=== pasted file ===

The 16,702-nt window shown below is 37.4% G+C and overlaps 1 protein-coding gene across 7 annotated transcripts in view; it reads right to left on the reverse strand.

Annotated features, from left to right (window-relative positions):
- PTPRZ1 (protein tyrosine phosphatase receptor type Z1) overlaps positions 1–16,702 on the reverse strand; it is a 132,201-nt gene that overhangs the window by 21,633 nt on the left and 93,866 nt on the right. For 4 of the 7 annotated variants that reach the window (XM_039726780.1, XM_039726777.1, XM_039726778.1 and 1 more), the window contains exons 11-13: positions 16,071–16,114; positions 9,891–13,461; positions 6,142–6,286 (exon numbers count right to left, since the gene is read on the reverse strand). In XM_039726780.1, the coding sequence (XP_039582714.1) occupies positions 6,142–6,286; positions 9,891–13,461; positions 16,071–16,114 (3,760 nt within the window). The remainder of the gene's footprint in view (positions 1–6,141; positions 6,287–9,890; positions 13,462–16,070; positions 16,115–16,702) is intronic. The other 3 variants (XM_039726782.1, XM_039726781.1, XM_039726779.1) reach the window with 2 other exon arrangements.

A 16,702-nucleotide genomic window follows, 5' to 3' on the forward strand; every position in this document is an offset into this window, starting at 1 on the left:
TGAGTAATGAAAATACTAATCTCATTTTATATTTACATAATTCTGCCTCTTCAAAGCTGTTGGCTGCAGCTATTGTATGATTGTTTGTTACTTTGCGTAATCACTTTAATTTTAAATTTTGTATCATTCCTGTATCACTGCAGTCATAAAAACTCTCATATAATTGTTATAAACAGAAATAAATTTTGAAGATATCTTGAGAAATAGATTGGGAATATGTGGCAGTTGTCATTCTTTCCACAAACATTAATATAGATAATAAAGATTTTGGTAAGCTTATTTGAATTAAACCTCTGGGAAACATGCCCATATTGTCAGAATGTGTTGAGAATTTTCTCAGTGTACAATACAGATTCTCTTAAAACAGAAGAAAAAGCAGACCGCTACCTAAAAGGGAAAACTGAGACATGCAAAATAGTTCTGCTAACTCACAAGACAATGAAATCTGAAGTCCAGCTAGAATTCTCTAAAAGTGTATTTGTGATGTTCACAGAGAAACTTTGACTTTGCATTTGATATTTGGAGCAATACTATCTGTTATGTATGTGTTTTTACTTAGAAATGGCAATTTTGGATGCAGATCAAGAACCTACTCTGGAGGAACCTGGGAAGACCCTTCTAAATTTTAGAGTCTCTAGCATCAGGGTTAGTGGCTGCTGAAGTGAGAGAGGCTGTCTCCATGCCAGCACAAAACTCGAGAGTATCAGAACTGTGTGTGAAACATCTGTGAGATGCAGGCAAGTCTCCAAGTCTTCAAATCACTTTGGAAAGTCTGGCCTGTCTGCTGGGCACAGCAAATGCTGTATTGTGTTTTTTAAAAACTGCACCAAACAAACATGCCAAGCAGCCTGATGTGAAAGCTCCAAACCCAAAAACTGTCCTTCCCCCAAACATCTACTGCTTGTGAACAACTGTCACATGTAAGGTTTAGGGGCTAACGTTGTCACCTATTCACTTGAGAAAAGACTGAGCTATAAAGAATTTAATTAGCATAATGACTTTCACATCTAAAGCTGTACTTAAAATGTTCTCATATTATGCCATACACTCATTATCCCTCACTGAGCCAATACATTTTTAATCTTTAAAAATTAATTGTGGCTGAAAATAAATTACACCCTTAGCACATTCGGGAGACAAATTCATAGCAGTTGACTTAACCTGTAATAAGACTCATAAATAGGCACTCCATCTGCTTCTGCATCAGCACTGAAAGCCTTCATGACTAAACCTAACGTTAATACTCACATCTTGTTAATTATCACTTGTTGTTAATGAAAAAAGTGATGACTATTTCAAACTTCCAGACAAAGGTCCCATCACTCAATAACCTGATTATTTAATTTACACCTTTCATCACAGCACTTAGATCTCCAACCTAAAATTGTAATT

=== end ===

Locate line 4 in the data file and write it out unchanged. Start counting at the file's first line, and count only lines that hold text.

A 16,702-nucleotide genomic window follows, 5' to 3' on the forward strand; every position in this document is an offset into this window, starting at 1 on the left: